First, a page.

Description: Practice clearly defines care coordination roles and responsibilities and these have been fully implemented within the practice.
What does success look like?
|Practice has not developed its approach to providing care coordination for its patient population.
||Practice has a plan for care coordination, but it has yet to be formally documented in writing or translated to specific roles and responsibilities within the practice.||Practice has developed the job descriptions and roles and responsibilities for care coordination but these have not been fully implemented.||The practice vision for care coordination is fully documented and fully implemented.|
Note: numbers are PAT scores
Why is this important?
A well thought out plan for care coordination is necessary for busy practices. Care coordination is the “deliberate organization of patient care activities between two or more participants (including the patient) involved in a patient’s care to facilitate the appropriate delivery of health care services.”1 Care coordination allows you to plan and distribute resources in strategic and effective ways that maximize staff time and provide assistance to patients with the greatest needs. Care coordination activities may include a range of strategies necessary for providing patient-centered, continuous care in the transformed practice, including but not limited to: patient risk stratification, clearly defining roles for team-based care, providing and tracking referrals, ensuring a process for sharing patient information between multiple providers, providing medication reconciliation and general system navigation.2 To get started, a practice may choose to develop its care coordination plan for a subset of cost-intensive, complex patients (e.g. patients with co-morbid chronic diseases, homeless patients, or high emergency department users) who would benefit from such intentional support services. In an increasingly fragmented healthcare system, care coordination is necessary to improve patient outcomes and satisfaction, reduce costs and waste, prevent avoidable hospitalization and emergency department use and operate an efficient practice.3
- Determine care coordination job duties (e.g. pull data from EHR, assess patient needs, barriers and assets, review medication with patients, etc.) and how to incorporate into existing positions as possible.
- Identify and train staff person to coordinate and document referrals (specialty, community, etc.) and approaches to assess and overcome patient barriers to obtaining referrals.
- Add responsibilities into annual job reviews and job descriptions
- Regularly talk with patients about other clinical encounters they have outside the practice (e.g. emergency department visits, hospitalizations, urgent care clinics, behavioral health providers, etc.) to ensure proper follow up and continuity of care.
- Establish data sharing agreements and standardize information sharing processes with specialists, hospitals and community organizations within the medical neighborhood.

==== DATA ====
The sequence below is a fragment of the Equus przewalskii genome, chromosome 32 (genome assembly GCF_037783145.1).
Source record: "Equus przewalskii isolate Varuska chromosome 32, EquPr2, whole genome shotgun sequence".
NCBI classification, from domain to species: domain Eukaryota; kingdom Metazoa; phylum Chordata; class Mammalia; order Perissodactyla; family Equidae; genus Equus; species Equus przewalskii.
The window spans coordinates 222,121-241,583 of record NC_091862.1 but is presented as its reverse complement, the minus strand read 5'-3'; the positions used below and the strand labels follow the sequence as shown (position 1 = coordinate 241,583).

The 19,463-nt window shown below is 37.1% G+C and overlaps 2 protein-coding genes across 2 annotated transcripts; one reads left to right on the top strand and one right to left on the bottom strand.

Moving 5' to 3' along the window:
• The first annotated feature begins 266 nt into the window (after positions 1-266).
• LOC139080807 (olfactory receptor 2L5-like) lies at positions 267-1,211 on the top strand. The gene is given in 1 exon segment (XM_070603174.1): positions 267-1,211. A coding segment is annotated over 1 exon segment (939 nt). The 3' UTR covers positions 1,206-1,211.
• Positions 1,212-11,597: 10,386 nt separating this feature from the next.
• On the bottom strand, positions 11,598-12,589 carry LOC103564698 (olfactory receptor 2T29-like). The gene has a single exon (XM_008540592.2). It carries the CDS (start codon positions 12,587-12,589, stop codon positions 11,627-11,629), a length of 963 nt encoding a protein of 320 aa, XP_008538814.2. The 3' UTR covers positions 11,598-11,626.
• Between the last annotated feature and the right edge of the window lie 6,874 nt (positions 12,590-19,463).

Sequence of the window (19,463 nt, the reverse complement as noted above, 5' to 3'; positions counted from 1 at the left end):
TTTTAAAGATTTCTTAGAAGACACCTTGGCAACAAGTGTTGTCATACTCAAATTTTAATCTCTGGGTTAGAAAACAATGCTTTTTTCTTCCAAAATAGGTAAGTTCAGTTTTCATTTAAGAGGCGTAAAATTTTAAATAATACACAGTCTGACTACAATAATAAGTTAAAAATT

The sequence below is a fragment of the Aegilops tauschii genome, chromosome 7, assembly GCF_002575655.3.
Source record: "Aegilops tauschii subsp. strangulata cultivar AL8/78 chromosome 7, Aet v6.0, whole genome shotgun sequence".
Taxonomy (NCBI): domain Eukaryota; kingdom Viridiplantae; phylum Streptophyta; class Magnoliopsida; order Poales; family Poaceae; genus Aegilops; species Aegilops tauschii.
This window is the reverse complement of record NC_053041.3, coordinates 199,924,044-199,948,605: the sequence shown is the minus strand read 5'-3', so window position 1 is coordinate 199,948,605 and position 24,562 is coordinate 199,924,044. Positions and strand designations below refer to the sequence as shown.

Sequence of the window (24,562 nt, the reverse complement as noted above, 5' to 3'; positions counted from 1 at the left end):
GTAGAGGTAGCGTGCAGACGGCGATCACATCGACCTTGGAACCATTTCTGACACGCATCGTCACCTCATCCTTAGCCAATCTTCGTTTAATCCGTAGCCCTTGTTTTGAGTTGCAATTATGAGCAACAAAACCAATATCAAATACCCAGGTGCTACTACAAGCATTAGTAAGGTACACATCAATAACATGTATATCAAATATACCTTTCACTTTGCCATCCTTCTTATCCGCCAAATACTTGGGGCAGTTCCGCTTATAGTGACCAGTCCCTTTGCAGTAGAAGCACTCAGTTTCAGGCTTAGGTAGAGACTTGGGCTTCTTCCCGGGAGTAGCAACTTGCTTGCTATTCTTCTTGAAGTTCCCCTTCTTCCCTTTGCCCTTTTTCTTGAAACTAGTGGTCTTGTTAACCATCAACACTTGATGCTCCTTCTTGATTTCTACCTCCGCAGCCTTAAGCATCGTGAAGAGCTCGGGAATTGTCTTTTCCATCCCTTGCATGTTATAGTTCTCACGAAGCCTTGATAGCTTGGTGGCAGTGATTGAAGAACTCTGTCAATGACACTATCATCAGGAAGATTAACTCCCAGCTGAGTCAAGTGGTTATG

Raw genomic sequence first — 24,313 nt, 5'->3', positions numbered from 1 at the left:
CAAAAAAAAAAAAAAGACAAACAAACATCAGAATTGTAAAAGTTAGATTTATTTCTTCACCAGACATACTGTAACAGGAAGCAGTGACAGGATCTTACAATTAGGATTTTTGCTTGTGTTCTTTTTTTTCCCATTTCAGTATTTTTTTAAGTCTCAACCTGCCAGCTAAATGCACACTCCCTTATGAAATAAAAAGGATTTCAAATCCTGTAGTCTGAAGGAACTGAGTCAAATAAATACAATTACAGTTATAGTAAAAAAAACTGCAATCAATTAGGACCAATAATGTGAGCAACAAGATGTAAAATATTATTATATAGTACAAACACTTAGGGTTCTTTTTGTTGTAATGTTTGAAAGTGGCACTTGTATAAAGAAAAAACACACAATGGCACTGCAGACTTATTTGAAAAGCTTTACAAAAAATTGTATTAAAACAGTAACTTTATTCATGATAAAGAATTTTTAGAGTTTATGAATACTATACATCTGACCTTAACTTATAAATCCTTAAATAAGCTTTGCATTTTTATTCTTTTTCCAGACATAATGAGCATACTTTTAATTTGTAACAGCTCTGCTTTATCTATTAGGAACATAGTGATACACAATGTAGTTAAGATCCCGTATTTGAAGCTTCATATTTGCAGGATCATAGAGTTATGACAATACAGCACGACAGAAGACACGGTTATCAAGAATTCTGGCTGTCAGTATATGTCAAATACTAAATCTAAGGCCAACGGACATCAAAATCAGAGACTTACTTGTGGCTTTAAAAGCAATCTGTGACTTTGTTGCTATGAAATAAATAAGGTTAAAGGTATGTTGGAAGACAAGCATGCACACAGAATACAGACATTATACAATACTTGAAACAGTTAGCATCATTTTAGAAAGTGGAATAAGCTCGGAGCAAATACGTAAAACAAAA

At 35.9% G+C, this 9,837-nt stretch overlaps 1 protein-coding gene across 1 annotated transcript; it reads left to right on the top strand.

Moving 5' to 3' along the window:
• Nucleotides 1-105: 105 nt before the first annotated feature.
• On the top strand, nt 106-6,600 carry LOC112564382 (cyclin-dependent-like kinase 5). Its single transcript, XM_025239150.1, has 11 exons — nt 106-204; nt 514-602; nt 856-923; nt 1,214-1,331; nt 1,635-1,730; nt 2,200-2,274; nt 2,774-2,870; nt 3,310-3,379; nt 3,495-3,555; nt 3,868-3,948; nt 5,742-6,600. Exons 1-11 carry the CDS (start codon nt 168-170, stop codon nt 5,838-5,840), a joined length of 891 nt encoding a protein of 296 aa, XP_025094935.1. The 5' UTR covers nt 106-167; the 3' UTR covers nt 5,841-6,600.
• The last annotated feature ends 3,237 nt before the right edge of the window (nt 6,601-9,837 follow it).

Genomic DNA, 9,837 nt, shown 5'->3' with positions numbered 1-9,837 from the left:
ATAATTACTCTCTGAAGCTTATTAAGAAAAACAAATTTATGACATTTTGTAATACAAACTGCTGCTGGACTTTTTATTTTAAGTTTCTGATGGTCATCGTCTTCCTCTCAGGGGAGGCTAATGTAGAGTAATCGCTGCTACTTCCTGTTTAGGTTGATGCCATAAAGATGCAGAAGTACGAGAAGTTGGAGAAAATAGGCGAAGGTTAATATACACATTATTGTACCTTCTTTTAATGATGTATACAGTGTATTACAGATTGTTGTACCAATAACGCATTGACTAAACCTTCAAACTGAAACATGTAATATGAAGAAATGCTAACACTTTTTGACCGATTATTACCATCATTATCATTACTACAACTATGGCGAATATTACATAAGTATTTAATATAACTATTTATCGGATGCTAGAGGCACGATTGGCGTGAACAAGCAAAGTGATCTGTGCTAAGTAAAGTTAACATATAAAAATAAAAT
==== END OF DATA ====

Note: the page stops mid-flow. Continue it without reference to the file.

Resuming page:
- Incorporate lay people as community health workers to assist with follow-up calls, home visits and system navigation.
Tools and Resources
- The Primary Care Team Guide. Building a Primary Care Team
- California Quality Collaborative. Complex Care Management Toolkit
- Anthem BlueCross BlueShield. Patient-Centered Primary Care Program – Care Coordinator’s Handbook
- Community-Based Care Coordination—A Comprehensive Development Toolkit
- The Commonwealth Fund. Reducing Care Fragmentation—A Toolkit for Coordinating Care
- American College of Physicians. High Value Care Coordination Toolkit
What might this look like in practice?
A primary care practice is focusing its care coordination services on patients with at least one chronic disease, a mental health condition and a history of medically unnecessary emergency department visits. The practice’s social worker serves as the main care coordinator and sits with each patient to screen for depression and to assess their social needs using a survey adapted from the PREPARE assessment tool. The social worker uses this information to talk with the patient about their social, legal and other needs, in addition to health needs. Referrals are made to community organizations as needed, including behavioral health agencies. The social worker tracks all referrals in an excel database, enters notes into the patients’ chart, and discusses the status of each patient with the primary care physician during morning huddles on days they have an appointment. Additionally, the social worker serves as a liaison with the local hospital and other groups to manage data sharing agreements. The practice receives notice when their care coordination patients are admitted to the ED or hospitalized and the social worker follows up with the patient to discuss their care plan, any barriers and additional support they may need, and general preventive measures and self-management skills that can be applied in the future. The practice is piloting this model with a caseload of 20 patients. They are also exploring the use of complex care management billing codes for reimbursement.
- McDonald KM, Sundaram V, Bravata DM, et al. Closing the quality gap: A critical analysis of quality improvement strategies, Volume 7—Care Coordination. AHRQ Publication No 04(07)-0051-7. 2007
- Horner K, Schaefer J, Wagner E. Care Coordination: Reducing Care Fragmentation in Primary Care. In: Phillips KE, Weir V, eds. Safety Net Medical Home Initiative Implementation Guide Series. 2nd ed. Seattle, WA: Qualis Health and The MacColl Center for Health Care Innovation at the Group Health Research Institute; 2013.
- Craig C, Eby D, Whittington J. Care Coordination Model: Better Care at Lower Cost for People with Multiple Health and Social Needs. Institute for Healthcare Innovation, Innovation Series 2011.